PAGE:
A former Chairman of the Economic and Financial Crimes Commission (EFCC), Mrs. Farida Waziri, has said that she was sacked by ex-President Goodluck Jonathan for trying to arrest some oil racketeers.
Mrs. Farida said there was a call from the Presidential Villa not to arrest the racketeers but she refused to be compromised on the case.
She said the late Minister for Information Prof. Dora Akunyili knew of the plot to remove her and asked her to beg Jonathan.
But she said she rejected Akunyili’s advice because it was totally against her “conscience and moral judgment.”
She said another highly-placed source said those in and around the Presidency did not like her because she did not contribute money for Jonathan’s elections in 2011.
As part of the countdown to her removal, she said ex- President Jonathan once summoned her on the rumours about her in office.
During the encounter, Jonathan asked her if she would like to go and rest but she was quick to reply if the ex-President wanted to sack her.
She said Jonathan only muttered “no.”
She said she was courageous enough to tell Jonathan not to throw her to the wolves.
Also, she said a former Secretary to the Government of the Federation (SGF), Chief Pius Anyim offered her ambassadorial appointment in line with the agenda to oust her from office.
She said ex-President Umaru Yar’Adua was more committed to anti-graft war than any other person.
She said the death of Yar’Adua left her vulnerable because his demise broke the spine of the fight against corruption
The one-time EFCC chairman made these revelations in her book, “Farida Waziri, One Step Ahead”, which is due for public presentation in Abuja on Tuesday.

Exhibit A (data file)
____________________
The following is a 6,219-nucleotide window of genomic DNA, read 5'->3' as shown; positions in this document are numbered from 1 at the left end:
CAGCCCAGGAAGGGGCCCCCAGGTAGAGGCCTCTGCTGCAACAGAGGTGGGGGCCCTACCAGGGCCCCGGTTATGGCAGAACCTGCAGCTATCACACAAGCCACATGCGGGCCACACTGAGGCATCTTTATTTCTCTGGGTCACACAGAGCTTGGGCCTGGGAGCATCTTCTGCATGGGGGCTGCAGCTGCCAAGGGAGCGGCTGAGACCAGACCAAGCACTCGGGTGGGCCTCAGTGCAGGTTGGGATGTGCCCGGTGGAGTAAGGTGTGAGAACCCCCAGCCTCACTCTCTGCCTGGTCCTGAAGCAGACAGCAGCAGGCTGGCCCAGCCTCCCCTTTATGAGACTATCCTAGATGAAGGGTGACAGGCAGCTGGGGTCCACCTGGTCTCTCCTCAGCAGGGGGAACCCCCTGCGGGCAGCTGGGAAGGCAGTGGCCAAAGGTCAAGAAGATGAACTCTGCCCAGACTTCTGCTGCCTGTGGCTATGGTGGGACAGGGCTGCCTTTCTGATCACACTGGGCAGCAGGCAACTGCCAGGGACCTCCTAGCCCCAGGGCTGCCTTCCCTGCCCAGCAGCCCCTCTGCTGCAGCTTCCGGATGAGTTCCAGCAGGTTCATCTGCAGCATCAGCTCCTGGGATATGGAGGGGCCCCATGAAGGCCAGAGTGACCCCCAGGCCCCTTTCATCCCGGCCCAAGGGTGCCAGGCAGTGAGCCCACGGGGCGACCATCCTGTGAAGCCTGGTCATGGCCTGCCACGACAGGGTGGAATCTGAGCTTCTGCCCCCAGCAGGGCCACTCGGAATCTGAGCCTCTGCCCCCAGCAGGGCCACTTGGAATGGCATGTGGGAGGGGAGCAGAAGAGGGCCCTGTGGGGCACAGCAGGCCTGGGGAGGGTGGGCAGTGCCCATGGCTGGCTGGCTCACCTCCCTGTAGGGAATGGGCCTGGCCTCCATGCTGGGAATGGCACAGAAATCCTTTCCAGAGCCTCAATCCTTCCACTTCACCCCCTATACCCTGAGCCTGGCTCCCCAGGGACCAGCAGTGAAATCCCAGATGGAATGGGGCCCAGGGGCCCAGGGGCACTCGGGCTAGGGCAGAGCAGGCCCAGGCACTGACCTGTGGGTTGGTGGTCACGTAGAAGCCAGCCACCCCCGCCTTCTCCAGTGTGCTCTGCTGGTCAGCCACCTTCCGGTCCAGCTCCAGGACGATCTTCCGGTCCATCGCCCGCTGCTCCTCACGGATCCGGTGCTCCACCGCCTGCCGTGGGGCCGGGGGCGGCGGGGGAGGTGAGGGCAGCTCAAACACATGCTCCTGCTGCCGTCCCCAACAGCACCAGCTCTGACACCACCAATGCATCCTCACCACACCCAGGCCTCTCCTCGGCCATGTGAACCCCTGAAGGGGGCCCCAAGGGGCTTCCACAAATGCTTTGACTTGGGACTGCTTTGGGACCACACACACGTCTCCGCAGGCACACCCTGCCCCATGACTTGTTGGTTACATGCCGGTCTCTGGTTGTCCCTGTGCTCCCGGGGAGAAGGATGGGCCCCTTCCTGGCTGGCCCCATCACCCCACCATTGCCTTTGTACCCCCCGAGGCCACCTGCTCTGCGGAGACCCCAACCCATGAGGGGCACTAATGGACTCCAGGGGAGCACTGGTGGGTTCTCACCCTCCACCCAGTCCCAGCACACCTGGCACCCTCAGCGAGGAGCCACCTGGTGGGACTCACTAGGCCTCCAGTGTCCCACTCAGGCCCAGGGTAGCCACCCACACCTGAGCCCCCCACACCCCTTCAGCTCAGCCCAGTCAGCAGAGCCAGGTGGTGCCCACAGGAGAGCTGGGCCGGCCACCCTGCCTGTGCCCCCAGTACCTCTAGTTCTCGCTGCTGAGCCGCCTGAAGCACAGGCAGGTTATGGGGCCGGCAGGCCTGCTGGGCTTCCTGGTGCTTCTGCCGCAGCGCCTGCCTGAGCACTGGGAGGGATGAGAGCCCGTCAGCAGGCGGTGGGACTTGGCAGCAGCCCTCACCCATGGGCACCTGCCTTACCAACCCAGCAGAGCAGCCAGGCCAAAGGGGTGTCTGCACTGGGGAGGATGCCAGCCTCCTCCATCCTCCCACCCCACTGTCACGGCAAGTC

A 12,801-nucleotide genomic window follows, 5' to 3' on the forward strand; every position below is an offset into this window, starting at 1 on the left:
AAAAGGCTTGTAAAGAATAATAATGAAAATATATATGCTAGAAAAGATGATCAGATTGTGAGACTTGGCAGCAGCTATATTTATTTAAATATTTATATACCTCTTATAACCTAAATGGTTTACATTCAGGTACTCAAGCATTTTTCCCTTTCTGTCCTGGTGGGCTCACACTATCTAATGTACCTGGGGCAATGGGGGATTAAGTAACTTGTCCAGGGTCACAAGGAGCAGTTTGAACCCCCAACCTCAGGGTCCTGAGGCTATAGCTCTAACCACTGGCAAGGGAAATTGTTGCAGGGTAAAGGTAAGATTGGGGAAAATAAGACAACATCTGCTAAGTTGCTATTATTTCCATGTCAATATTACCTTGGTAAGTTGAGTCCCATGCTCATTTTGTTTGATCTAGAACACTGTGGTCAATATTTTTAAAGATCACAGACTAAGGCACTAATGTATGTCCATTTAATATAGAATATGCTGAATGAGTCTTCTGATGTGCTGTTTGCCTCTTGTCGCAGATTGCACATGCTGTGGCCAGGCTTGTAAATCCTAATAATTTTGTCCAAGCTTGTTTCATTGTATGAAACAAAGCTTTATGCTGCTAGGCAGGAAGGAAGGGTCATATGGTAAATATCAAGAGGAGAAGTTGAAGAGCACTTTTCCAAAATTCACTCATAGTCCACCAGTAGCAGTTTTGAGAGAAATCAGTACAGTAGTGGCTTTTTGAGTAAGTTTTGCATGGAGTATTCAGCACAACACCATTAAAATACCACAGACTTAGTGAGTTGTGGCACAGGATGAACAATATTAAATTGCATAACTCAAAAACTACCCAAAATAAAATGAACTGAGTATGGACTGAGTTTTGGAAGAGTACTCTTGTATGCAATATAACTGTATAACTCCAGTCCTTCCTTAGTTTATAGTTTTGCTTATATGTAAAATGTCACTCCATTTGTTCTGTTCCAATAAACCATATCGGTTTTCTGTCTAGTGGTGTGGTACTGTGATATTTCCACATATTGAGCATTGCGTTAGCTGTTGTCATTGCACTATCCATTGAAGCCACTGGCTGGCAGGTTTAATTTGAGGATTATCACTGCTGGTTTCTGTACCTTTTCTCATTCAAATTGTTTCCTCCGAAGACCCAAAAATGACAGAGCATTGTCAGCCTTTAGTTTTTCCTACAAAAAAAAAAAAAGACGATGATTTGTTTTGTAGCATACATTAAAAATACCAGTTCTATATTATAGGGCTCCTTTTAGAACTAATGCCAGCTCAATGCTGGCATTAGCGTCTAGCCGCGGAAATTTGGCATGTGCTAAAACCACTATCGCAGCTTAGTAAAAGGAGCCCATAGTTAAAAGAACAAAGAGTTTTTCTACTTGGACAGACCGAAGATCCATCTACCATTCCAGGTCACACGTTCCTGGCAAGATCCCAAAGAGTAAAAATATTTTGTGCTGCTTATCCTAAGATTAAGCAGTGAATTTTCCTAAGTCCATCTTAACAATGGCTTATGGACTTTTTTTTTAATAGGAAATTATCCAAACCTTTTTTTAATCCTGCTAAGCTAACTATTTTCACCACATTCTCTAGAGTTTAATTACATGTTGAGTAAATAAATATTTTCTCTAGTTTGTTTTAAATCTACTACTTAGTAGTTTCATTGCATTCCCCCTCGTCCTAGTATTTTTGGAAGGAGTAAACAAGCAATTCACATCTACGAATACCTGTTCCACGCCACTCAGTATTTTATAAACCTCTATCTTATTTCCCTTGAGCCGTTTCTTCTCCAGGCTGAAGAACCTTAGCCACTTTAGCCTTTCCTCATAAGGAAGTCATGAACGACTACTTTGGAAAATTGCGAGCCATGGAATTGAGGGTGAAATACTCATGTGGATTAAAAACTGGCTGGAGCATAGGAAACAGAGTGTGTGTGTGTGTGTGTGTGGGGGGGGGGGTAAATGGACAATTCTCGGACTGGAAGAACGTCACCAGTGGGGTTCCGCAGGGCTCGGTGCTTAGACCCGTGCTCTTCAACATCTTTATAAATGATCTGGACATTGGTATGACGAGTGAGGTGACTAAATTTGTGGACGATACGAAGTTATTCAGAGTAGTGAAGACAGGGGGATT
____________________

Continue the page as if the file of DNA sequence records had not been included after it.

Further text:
She exposed intrigues which trailed her tenure and an attempt to scandalise her out of office.
She said she was on the street of Abuja when the then Head of Media and Publicity at EFCC, Mr. Femi Babafemi broke the news of her sack to her.
Former President Goodluck Jonathan removed Mrs. Waziri from office on November 23, 2011 after spending three and a half years in charge of the anti-graft agency.
She said she got the news as follows: “Ma, have you heard the news?” I was driving on the street of Abuja when his call came in from the office. It was the voice of Femi Babafemi, Head of Media and Publicity at EFCC. I listened calmly to him. Instead of going to the office, I went home.
“I switched on the TV and waited for the news hour. It came on first on Channels, and shortly after, on NTA and AIT. My husband was sleeping upstairs. I went into his room to wake him.
“I have been sacked.” He grumbled about someone disturbing his sleep. “It’s too early for jokes this morning.”
“It is not a joke. I have been sacked. It is in the news. Come and see.” We went downstairs together. He watched the TV in silence. “It’s ok” was all he said.
But she attributed the immediate cause of the sack to the investigation of some oil racketeers.
The excerpts from the book read: “The date was November 23, 2011. It didn’t take me by surprise. There had been rumblings and maneuverings in the recent past to guess such an end was in the offing. The last straw that broke the camel’s back was an EFCC operation in Lagos.